Former President George W. Bush’s book Decision Points is apparently selling quite well. The book includes a defense of the president’s fiscal record, and a table on page 447 compares Bush to prior presidents on spending and debt (you can see the table on Amazon’s search inside feature).
Who said: “A government bureau is the nearest thing to eternal life we’ll ever see on this earth.”?
The media is reporting on a new study that finds long-term benefits to kids of breastfeeding.
Japan has announced that it will cut its corporate tax rate by five percentage points. Japan and the United States had been the global laggards on corporate tax reform, so this leaves America with the highest corporate rate among the 34 wealthy nations of the Organization for Economic Cooperation and Development.
President Obama’s Fiscal Commission has produced a serious and sobering analysis of the government’s budget mess, and it provides some of the needed solutions. Three of the report’s main themes are on target: the need to make government leaner, the need to cut business taxes to generate economic growth, and the need to impose tighter budget rules to discipline spending.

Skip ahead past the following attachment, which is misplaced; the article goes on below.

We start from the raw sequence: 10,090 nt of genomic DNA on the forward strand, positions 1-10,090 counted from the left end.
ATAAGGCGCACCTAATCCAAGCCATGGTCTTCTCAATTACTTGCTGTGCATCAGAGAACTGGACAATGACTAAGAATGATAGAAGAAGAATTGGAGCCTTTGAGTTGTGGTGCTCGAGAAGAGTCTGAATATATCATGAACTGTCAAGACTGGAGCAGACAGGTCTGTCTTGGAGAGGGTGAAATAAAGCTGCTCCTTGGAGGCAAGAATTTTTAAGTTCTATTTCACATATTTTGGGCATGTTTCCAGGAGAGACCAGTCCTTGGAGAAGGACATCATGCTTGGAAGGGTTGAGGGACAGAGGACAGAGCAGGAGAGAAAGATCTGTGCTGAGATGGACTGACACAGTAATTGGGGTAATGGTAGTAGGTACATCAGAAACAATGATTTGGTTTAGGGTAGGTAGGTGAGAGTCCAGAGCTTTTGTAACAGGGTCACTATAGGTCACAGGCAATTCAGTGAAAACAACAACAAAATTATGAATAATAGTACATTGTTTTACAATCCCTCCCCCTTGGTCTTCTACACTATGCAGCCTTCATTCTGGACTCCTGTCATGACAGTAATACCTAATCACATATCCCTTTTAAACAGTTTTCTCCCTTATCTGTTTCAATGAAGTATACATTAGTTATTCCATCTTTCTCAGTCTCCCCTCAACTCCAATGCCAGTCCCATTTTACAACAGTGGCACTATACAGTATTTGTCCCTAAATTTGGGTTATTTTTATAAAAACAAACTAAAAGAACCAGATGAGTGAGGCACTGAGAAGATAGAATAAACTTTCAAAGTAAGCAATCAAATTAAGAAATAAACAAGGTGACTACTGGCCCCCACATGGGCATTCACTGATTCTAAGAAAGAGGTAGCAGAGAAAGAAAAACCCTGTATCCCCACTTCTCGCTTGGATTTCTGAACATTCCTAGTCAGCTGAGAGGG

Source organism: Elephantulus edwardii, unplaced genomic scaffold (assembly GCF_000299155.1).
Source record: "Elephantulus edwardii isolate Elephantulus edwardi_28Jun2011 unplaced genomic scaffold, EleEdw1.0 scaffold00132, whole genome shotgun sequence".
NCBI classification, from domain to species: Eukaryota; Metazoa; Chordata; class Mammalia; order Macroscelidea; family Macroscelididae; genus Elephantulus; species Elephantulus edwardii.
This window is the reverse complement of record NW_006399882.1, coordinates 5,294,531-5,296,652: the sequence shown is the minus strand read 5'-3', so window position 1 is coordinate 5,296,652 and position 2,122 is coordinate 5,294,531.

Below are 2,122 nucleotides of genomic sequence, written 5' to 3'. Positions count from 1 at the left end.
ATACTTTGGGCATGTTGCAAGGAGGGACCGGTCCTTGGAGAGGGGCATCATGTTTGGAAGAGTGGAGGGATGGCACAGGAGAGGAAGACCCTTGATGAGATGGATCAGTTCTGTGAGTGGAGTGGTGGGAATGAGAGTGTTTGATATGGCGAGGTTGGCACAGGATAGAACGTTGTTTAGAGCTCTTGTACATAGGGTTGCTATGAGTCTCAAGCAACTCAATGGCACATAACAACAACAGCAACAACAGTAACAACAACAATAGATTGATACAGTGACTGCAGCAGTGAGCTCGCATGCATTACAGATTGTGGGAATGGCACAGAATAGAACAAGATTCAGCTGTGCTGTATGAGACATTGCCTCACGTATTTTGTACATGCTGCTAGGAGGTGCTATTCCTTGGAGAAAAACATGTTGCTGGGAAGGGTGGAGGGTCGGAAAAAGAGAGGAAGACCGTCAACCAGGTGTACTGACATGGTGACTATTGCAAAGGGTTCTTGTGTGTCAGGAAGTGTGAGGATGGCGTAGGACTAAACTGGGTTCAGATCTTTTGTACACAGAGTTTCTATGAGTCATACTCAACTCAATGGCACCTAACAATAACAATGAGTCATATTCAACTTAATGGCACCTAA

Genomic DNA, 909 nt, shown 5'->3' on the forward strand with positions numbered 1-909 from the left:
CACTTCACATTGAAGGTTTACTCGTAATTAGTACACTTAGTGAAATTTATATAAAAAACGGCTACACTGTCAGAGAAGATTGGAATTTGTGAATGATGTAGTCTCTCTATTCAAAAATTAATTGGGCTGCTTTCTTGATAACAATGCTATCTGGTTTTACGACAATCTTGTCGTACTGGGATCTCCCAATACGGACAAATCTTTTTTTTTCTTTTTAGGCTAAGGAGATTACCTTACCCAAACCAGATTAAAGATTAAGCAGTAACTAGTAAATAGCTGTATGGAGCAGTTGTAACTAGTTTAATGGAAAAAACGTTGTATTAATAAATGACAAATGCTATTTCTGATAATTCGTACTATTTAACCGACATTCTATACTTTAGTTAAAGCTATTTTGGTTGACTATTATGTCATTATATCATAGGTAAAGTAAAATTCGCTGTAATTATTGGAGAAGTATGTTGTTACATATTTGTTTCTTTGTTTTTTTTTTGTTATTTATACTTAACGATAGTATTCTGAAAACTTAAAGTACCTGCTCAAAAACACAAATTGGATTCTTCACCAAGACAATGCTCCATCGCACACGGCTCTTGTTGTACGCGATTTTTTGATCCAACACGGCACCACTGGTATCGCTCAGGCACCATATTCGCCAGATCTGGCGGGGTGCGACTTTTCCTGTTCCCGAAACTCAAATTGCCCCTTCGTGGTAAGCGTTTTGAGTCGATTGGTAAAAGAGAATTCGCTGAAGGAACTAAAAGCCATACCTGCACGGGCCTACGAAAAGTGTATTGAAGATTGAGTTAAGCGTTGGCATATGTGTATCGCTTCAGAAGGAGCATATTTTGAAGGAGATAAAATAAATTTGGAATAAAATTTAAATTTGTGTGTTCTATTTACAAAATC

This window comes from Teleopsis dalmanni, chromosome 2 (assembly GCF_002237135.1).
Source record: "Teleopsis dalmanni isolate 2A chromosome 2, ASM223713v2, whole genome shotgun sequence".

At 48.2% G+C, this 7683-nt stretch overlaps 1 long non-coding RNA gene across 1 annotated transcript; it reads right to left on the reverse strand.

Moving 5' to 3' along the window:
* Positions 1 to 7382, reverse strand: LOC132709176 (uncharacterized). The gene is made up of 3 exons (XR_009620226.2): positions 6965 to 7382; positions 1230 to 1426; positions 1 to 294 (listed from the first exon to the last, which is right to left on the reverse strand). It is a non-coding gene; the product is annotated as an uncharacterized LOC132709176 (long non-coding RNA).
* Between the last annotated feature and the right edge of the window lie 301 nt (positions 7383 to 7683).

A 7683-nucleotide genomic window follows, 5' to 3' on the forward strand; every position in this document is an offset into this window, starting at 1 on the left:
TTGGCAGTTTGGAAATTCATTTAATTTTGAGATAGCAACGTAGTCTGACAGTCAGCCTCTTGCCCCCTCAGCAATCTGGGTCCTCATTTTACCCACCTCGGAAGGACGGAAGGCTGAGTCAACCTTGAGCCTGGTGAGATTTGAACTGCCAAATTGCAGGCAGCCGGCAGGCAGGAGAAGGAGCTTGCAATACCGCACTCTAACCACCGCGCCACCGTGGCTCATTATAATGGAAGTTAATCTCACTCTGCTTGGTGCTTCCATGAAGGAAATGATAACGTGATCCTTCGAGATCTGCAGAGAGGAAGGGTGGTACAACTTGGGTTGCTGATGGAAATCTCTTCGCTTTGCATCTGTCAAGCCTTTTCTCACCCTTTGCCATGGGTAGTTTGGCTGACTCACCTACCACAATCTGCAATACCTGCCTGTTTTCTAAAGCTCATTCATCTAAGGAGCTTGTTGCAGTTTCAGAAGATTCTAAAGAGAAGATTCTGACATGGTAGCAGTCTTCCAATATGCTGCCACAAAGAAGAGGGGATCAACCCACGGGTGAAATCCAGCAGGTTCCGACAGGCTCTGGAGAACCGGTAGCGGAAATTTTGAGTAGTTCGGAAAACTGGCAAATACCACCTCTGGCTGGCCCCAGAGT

The Obama administration is supporting a two-year freeze on federal pay. I haven’t seen the details yet, but this appears to be a good start at getting excessive government pay under control.
The Obama fiscal commission’s draft report suggested that federal spending be reduced from 25.1% of GDP today to 22% by 2020, and lower after that. That’s a reasonable goal for a centrist kind of commission, but let’s remember that spending was just 18.2% in President Clinton’s last two fiscal years, 2000 and 2001.
The co-chairs of President Obama’s National Commission on Fiscal Responsibility and Reform released a draft report yesterday on how to reduce federal budget deficits.
In a story titled, “Federal government upping pay, seniority to lure skilled workers from private sector,” the Washington Business Journal notes:
A Washington Post editorial today discusses the National Academy of Sciences “Fiscal Future” study. The NAS report modeled four possible tax and spending paths for the nation over the next 70 years. I was one of the NAS report’s co-authors.